Zweig’s argument, though, is not only with the façade of consumerism, but also with the effect this façade has had on popular ideas around state services and privatisation. He argues that the outward appearance generated by a consumerist identity gives the impression that the working class and the middle class are, essentially, the same.

The improved living standards the working class has achieved over the past century has brought a wide array of consumer goods. The middle class and the better-paid, unionised working class experience a rough equality: most own a house, a car or two, a stereo system; they both go to the movies and take paid vacations. For many people, the fact that the money to buy these things has come from very different work environments with different degrees of power makes no difference. And the fact that the middle class family will tend to have a bigger house, a fancier car, and a longer vacation seems a minor point against the argument that the working class, through consumption, is essentially the same as the middle class. (Majority, p.47)

‘Once again’ argues Zweig, ‘class differences at work and in the political arena are eclipsed, lost from view in the glitter of lifestyle.’ The underlying power structures of a capitalist economy are not changed by façade, however much advertising may tell us otherwise. In this change in identity, from one defined by workplace to one defined by consumerism, ‘we have lost something vital.’

A steady consistent representation of workers as consumers undermines working class identity and weakens solidarity, to the disadvantage of workers everywhere. Ironically, the weaker working class are in their confrontations with employers and with the capitalist class in the larger society, the less will workers be able to improve their wages and so their status as consumers. (Majority, p.49)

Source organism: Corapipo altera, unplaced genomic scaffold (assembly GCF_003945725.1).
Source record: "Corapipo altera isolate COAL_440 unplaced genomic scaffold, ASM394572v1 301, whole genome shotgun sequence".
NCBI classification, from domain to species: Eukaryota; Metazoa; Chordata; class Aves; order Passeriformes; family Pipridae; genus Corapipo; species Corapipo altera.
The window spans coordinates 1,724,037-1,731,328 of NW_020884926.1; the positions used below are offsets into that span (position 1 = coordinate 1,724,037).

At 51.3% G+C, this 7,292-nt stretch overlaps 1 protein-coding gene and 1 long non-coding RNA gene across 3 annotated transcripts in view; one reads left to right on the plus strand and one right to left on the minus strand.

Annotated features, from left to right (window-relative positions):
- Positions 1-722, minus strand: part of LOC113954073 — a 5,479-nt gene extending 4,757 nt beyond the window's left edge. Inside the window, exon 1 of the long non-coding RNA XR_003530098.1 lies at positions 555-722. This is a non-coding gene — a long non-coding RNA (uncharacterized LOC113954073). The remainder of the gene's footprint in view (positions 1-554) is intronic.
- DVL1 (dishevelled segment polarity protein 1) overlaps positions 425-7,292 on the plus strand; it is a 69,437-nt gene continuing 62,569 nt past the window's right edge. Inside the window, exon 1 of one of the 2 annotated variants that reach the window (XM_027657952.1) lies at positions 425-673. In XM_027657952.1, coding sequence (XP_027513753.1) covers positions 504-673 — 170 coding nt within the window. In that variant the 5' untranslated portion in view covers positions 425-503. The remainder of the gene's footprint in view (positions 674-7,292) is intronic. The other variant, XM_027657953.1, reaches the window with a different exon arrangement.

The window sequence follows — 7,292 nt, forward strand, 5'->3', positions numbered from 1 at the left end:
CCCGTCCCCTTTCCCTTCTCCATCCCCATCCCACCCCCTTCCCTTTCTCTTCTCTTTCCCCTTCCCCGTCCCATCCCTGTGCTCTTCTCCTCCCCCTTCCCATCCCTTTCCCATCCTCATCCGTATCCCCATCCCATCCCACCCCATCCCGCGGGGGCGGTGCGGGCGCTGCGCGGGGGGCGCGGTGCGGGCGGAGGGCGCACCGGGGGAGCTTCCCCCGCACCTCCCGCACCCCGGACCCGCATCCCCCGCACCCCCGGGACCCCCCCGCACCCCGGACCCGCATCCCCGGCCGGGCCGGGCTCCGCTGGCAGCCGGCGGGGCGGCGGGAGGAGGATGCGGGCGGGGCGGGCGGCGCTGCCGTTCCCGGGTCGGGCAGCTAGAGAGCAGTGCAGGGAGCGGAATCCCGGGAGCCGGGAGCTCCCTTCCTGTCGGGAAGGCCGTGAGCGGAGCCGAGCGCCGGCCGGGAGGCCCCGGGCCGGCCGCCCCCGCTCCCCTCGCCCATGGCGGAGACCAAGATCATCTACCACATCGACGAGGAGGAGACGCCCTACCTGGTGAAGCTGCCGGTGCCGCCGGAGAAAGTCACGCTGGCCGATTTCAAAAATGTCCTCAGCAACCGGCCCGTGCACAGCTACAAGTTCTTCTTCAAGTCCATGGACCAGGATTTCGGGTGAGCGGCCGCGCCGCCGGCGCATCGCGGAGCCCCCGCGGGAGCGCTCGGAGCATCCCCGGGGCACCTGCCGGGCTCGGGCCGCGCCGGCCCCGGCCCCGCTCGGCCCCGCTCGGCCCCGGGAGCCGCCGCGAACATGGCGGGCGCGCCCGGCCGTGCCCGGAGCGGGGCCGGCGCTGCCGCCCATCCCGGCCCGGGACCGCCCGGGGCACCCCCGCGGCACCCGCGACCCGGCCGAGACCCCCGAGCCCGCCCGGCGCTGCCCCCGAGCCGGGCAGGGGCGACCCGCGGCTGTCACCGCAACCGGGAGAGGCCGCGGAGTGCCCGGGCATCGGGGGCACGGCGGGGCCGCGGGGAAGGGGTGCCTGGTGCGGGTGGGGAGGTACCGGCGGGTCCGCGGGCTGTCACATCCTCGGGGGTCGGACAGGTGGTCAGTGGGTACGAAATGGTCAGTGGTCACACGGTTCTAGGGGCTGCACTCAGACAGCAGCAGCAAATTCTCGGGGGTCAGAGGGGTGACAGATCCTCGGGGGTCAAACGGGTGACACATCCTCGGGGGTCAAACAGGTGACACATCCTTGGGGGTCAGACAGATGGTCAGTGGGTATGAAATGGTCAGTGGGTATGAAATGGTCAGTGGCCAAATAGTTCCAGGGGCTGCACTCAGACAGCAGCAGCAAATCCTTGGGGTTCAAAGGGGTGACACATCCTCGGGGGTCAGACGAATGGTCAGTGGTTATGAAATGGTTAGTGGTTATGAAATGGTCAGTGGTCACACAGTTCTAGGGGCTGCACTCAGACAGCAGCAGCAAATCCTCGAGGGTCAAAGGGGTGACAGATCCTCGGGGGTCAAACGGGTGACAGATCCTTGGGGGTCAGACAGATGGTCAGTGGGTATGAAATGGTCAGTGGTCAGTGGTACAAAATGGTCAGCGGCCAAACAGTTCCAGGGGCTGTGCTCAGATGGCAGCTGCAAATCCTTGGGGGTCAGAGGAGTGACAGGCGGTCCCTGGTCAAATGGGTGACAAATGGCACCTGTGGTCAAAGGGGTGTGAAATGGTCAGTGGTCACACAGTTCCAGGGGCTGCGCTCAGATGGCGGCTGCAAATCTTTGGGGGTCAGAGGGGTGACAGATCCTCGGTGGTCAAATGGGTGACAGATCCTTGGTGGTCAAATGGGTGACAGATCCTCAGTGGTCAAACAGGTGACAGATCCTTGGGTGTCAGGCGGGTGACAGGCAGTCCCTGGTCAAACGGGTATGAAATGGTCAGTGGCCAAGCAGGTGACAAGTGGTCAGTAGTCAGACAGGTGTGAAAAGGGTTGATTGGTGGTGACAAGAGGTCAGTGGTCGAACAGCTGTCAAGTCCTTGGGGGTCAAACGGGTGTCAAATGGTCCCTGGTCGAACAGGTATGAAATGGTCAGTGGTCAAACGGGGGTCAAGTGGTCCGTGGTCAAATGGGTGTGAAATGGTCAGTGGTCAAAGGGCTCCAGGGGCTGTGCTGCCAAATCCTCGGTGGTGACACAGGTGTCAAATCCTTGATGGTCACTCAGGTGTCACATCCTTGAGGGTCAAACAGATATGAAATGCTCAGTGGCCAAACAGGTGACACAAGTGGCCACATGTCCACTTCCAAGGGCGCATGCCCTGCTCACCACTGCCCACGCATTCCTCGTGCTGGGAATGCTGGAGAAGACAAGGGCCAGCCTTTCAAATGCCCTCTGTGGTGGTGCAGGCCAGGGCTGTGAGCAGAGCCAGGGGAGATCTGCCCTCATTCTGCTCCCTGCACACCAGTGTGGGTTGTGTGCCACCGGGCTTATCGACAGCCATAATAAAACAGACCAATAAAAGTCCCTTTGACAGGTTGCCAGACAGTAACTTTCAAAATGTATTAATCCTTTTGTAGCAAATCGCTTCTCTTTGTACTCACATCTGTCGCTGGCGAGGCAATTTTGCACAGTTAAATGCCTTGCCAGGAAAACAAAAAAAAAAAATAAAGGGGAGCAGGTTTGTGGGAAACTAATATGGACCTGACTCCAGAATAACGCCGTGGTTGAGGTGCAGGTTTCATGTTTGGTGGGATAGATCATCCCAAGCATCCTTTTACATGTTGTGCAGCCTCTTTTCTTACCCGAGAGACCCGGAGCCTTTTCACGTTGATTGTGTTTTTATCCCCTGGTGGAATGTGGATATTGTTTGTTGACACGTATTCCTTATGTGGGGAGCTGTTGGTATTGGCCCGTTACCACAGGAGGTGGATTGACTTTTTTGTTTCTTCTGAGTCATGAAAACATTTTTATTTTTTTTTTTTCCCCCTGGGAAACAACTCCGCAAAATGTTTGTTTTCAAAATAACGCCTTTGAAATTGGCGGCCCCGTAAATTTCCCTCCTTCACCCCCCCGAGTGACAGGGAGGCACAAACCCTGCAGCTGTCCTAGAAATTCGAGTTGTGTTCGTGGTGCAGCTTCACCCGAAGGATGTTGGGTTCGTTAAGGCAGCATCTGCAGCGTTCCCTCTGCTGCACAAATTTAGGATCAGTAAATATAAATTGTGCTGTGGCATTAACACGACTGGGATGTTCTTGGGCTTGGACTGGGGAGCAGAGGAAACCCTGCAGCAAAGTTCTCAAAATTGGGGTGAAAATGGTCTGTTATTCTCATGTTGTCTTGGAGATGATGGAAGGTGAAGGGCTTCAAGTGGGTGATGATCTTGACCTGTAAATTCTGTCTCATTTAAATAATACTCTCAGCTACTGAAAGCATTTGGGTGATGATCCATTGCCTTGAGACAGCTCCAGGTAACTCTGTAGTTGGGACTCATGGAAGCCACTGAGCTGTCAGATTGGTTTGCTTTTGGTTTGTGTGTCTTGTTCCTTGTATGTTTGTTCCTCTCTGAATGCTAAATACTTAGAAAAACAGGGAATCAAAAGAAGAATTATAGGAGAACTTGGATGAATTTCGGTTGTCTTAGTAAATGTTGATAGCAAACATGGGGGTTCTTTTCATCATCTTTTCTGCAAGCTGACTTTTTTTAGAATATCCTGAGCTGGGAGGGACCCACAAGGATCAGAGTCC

Nowhere is this seen more clearly than in the demands for the privatisation of public services. In Ireland we’re watching the privatisation of the health service, and pensions, in the name of consumer choice. Again, this is a myth. The working class is stretched, credit-wise, to keep up the consumer façade. This cannot translate into health and pensions. It can happen, and does happen, however, for the genuine middle class.

Zweig devotes an entire chapter to this topic alone, but in summing up he says that ‘the point is that working people are called to support privatisation with appeals to their identity as consumers. When this identity dominates our stance toward government, the purpose of government shrinks and the political process is trivialized into a question of consumer choice.’ (p.50)

The Media

Representations of class and social issues in the popular media reflect and also help to create the misconceptions that erode our awareness of the working class and promote the idea of the United States as a middle class country. (Majority, p.54)